5. “Meanwhile, it transpired that Venter has coded a line from a James Joyce novel into his synthetic genome, a move that drew condemnation from America’s creationist groups, who didn’t understand what a novel was.”

    Genius.

  6. If we use bacteria as biofuels, what happens when they start mutating upon replication? Won’t their capability of providing biofuel be compromised?

    A little bit of compromise would probably be inevitable. Unlike with most other domestic animals and plants, we’re not going to be able to control and selection at every single generation, so as our synthetic bacteria grow up, some small proportion with mutations are bound to arise and spread and compromise the intended purpose.

    But of course we never get 100% theoretical perfect processes anyways from any sort of engineering. The trick is to simply keep the efficiency high enough to be useful. That shouldn’t be insurmountable.

    If we use yest cells to bake bread, what happens when they start mutating upon replication? Won’t their capability of providing dough be compromised?

    One advantage with the yeast is we are exploiting a trait in the yeast that is also beneficial to the yeast themselves. To some extent evolutionary pressures will work in our favor to preserve the trait we want.

    When we try to design synthetic organisms to do useful tasks for us, we’ll probably try to engineer them in that manner too. If we want them to make biofuel, for example, we won’t want to make the biochemical pathway for producing the biofuel wholly an energetic drain on the bacteria – in which case any mutations that compromise the function will be favored, and we’d have to be constantly fighting that tendency with our own artificial selection. We’d ideally want the biofuel generating pathway to also provide a benefit to the bacteria – for example by generating energy for them as the precursor is converted to the biofuel, or something like that.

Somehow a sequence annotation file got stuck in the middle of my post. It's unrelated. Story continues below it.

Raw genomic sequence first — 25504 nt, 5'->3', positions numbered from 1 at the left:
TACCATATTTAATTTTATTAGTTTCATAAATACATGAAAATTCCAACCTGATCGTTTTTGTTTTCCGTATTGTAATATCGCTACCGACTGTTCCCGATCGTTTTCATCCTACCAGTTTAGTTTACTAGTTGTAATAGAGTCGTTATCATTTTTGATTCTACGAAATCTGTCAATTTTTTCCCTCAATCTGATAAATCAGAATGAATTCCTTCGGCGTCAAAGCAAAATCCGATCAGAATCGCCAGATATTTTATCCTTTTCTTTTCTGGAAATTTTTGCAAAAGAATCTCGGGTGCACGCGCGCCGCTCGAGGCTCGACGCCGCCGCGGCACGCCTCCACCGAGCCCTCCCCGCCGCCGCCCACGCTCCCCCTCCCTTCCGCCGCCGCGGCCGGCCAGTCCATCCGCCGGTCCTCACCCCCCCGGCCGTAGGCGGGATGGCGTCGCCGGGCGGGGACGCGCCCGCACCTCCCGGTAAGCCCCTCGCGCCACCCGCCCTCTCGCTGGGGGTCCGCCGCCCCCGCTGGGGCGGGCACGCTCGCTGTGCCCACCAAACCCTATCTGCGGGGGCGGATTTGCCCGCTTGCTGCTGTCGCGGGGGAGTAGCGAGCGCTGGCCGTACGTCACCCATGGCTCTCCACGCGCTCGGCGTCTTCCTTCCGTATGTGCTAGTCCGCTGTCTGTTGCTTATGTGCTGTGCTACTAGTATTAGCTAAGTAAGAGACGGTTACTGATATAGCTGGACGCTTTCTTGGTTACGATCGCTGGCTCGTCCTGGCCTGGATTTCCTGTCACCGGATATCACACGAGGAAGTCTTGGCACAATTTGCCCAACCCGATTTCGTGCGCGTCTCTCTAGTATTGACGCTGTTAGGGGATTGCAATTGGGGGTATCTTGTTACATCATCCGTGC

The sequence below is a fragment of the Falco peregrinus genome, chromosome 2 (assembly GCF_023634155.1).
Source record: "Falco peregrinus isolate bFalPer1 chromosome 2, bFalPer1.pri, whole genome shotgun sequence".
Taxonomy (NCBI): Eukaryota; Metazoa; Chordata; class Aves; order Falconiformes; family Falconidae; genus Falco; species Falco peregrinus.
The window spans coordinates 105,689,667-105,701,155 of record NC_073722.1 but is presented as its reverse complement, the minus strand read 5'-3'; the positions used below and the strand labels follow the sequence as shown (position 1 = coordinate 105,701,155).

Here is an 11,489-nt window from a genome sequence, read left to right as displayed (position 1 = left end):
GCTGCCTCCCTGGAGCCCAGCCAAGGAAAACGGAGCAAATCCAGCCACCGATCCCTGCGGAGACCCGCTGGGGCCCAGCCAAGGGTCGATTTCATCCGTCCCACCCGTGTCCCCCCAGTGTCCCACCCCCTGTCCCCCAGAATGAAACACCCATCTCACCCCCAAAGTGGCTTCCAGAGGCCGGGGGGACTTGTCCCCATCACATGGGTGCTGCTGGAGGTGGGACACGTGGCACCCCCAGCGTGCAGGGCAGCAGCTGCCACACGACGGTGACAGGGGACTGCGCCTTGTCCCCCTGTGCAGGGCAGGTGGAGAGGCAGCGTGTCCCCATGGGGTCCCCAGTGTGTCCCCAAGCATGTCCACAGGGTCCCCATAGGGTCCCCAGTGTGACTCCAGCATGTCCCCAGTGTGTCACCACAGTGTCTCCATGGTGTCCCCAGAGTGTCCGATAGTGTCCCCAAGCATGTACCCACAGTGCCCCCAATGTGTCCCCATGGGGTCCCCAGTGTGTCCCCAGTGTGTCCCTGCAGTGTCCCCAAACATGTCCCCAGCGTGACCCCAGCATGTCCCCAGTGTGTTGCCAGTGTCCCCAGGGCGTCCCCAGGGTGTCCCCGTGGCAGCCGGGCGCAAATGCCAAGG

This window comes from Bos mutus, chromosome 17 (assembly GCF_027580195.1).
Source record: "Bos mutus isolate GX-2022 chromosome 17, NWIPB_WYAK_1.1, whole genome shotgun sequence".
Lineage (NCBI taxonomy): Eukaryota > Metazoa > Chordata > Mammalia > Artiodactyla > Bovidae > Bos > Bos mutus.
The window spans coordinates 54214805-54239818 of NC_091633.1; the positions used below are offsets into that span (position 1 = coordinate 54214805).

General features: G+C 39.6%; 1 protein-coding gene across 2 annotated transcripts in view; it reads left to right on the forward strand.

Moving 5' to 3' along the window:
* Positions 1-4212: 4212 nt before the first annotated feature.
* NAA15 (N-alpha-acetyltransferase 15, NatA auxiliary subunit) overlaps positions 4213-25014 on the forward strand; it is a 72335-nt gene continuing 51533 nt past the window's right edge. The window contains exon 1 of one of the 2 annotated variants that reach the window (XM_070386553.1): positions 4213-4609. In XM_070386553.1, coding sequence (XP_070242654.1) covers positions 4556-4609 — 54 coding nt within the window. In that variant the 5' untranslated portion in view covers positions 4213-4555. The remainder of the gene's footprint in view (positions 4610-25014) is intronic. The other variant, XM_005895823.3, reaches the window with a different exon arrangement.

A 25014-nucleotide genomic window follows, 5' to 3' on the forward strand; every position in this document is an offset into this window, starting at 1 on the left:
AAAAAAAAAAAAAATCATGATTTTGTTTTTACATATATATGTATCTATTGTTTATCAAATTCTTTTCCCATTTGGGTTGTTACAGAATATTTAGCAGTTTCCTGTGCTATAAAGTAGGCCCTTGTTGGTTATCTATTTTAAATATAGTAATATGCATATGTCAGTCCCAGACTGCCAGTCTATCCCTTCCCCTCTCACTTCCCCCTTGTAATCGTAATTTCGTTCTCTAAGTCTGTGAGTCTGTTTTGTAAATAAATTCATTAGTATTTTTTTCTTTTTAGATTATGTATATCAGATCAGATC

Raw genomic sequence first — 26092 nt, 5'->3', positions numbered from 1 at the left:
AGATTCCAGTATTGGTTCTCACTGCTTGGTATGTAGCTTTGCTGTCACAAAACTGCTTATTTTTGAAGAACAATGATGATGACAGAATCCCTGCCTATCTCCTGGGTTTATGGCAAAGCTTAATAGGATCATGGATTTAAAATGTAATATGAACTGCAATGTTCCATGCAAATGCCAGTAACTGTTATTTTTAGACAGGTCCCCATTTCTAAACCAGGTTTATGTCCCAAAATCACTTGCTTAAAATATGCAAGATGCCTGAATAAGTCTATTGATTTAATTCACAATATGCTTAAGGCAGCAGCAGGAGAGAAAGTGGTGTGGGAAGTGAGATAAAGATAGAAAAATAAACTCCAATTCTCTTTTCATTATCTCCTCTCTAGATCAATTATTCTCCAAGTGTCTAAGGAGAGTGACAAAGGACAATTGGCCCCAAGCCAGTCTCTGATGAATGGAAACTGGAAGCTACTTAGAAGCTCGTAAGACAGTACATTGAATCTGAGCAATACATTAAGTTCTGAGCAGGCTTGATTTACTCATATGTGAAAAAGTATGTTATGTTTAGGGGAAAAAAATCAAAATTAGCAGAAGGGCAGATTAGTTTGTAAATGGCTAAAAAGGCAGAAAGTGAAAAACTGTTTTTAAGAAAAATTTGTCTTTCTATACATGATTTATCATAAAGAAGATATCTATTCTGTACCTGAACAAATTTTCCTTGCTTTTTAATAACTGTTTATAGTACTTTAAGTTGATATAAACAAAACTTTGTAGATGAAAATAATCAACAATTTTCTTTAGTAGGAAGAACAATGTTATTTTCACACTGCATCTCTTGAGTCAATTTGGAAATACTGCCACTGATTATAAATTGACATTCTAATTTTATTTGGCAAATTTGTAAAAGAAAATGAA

7. Damn, Ed! I was planning to go birding tomorrow, and now you’ve got me looking for Craig Venter’s face on every bird.

  8. @Chris : no, it’s not a stupid question. Indeed in bioreactors the original strain is periodically refreshed, exactly to prevent production of mutated strains that create secondary polluting metabolites.

    Examples… I don’t have my book of industrial biochemistry with me, and a long time has passed, but if I am not mistaken typical cases are vinegar/acetic acid production, ethanol from sugar production byproducts, and yogurt production. All these bioreactors require periodic maintenance to remove and reseed the fresh strain once in a while.

  9. Although clearly a technical advance, Venter’s recent work has considerably been blown out of proportions. If anything of what we know about how the genome works is true, there is no surprise that synthesizing a sequence of nucleotides (known to be the recipient’s genome) and inserting into a cell with a fully functional biochemical machinery leads to viable cells. Understanding genetic regulation and control takes approaches qualitatively different from this one as illustrated by works such as this (http://www.elowitz.caltech.edu/publications/Tunability.pdf) and this (http://rsif.royalsocietypublishing.org/content/6/34/463.long).

  10. @Yassen — well, maybe. But his Institute’s publicity operation sent out thousands of press packs that were not humble at all…